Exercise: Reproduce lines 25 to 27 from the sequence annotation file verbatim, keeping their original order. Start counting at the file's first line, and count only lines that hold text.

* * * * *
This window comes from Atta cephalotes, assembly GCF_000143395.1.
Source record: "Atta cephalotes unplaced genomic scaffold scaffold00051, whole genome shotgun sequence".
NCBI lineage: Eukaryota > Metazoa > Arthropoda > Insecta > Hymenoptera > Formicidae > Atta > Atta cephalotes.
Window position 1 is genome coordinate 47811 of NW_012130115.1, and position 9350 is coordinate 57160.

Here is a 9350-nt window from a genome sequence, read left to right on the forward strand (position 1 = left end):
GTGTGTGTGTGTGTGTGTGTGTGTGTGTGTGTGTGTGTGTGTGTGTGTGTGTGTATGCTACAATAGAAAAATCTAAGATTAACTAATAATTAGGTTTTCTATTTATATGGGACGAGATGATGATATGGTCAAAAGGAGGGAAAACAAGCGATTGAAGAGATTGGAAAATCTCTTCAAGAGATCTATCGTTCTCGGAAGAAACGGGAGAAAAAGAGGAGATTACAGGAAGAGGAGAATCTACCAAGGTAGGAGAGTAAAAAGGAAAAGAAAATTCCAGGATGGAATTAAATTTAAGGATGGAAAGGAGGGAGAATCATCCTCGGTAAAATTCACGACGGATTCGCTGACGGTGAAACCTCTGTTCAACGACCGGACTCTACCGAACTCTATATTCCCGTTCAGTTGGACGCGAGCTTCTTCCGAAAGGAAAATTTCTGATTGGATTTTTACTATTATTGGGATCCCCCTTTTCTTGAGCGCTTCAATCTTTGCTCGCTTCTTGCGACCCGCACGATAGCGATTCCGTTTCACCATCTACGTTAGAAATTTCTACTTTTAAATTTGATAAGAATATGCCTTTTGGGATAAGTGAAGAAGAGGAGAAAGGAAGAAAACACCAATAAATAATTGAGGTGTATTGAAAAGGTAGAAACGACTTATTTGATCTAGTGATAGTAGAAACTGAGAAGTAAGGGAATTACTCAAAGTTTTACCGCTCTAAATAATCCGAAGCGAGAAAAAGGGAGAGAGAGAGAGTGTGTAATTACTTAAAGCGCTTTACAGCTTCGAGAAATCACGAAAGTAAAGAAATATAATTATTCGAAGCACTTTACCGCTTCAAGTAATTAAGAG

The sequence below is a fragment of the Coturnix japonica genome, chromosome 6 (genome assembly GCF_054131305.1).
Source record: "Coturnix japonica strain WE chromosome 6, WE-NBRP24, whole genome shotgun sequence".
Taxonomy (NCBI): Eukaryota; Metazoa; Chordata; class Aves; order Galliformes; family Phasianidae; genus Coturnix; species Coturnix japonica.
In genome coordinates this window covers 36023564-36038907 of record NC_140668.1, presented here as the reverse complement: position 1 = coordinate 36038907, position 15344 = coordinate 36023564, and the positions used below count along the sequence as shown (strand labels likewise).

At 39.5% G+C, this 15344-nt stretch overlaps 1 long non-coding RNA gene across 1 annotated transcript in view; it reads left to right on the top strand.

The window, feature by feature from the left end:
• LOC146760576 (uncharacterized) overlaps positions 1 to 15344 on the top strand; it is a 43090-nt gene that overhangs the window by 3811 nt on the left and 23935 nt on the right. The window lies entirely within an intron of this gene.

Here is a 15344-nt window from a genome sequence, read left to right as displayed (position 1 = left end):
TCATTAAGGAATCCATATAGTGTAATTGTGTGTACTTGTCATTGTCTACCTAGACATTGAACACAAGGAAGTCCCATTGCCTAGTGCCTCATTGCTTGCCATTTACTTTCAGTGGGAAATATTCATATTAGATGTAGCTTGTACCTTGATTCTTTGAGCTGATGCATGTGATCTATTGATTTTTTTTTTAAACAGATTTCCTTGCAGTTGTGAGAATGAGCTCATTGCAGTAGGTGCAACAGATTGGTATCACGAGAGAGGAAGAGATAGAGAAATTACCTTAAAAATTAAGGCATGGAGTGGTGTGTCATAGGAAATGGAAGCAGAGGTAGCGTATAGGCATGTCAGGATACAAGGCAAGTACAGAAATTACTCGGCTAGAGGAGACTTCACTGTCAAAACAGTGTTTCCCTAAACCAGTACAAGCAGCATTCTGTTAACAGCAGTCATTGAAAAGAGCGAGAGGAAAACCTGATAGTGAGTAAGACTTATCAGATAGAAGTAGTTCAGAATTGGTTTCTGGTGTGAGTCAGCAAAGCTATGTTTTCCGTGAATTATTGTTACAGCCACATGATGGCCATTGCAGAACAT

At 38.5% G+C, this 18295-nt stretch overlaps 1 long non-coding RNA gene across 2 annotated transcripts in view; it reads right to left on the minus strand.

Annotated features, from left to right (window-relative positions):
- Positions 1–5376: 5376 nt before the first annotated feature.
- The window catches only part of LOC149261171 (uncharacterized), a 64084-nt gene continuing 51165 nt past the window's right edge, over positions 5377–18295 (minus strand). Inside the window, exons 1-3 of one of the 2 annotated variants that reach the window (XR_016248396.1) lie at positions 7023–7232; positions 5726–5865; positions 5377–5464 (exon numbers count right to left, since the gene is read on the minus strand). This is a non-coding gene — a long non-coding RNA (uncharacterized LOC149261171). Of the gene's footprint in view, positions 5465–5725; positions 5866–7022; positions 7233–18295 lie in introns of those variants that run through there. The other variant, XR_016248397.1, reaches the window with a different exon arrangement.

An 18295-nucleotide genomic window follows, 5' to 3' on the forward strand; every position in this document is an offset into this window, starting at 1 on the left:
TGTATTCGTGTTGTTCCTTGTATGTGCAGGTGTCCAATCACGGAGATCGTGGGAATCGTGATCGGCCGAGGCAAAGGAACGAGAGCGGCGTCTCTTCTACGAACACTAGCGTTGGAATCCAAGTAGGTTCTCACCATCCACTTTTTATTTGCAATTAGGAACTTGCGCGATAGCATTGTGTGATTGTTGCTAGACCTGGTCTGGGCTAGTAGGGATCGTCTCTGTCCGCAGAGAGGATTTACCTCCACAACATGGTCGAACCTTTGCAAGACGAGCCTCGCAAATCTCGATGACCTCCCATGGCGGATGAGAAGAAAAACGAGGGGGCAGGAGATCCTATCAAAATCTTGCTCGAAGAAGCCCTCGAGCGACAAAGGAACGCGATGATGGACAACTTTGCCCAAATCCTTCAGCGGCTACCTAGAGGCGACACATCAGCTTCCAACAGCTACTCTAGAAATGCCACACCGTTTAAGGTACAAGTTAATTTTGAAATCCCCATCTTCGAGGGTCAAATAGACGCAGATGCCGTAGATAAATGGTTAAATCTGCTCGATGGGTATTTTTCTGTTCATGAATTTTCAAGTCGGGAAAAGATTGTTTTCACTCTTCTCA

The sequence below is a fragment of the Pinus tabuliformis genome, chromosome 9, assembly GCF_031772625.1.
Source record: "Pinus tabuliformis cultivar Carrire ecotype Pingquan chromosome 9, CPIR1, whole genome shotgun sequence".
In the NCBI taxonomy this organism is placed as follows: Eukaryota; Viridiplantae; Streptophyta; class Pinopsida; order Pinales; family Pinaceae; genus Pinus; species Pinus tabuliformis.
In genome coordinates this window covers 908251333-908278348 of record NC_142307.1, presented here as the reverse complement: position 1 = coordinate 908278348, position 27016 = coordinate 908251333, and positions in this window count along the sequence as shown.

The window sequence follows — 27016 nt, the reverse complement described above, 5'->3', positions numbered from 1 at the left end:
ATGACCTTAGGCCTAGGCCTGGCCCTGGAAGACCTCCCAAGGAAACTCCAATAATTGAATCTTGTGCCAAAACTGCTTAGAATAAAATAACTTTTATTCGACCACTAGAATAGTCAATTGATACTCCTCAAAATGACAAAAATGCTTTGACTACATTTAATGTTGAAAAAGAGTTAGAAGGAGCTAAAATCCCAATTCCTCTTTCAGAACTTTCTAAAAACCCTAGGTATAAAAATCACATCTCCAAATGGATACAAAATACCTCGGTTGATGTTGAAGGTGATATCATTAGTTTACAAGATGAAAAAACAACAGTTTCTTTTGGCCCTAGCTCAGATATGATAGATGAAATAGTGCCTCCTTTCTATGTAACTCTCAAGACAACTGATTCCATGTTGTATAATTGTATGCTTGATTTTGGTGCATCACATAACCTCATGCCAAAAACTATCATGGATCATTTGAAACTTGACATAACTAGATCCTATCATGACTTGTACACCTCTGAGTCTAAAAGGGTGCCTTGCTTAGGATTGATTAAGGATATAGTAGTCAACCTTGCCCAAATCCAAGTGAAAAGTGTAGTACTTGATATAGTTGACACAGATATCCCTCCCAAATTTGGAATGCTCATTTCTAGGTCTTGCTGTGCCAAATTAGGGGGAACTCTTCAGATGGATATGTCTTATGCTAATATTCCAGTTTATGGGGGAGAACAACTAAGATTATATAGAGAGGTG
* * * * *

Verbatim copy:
In genome coordinates this window covers 908251333-908278348 of record NC_142307.1, presented here as the reverse complement: position 1 = coordinate 908278348, position 27016 = coordinate 908251333, and positions in this window count along the sequence as shown.

The window sequence follows — 27016 nt, the reverse complement described above, 5'->3', positions numbered from 1 at the left end:
ATGACCTTAGGCCTAGGCCTGGCCCTGGAAGACCTCCCAAGGAAACTCCAATAATTGAATCTTGTGCCAAAACTGCTTAGAATAAAATAACTTTTATTCGACCACTAGAATAGTCAATTGATACTCCTCAAAATGACAAAAATGCTTTGACTACATTTAATGTTGAAAAAGAGTTAGAAGGAGCTAAAATCCCAATTCCTCTTTCAGAACTTTCTAAAAACCCTAGGTATAAAAATCACATCTCCAAATGGATACAAAATACCTCGGTTGATGTTGAAGGTGATATCATTAGTTTACAAGATGAAAAAACAACAGTTTCTTTTGGCCCTAGCTCAGATATGATAGATGAAATAGTGCCTCCTTTCTATGTAACTCTCAAGACAACTGATTCCATGTTGTATAATTGTATGCTTGATTTTGGTGCATCACATAACCTCATGCCAAAAACTATCATGGATCATTTGAAACTTGACATAACTAGATCCTATCATGACTTGTACACCTCTGAGTCTAAAAGGGTGCCTTGCTTAGGATTGATTAAGGATATAGTAGTCAACCTTGCCCAAATCCAAGTGAAAAGTGTAGTACTTGATATAGTTGACACAGATATCCCTCCCAAATTTGGAATGCTCATTTCTAGGTCTTGCTGTGCCAAATTAGGGGGAACTCTTCAGATGGATATGTCTTATGCTAATATTCCAGTTTATGGGGGAGAACAACTAAGATTATATAGAGAGGTG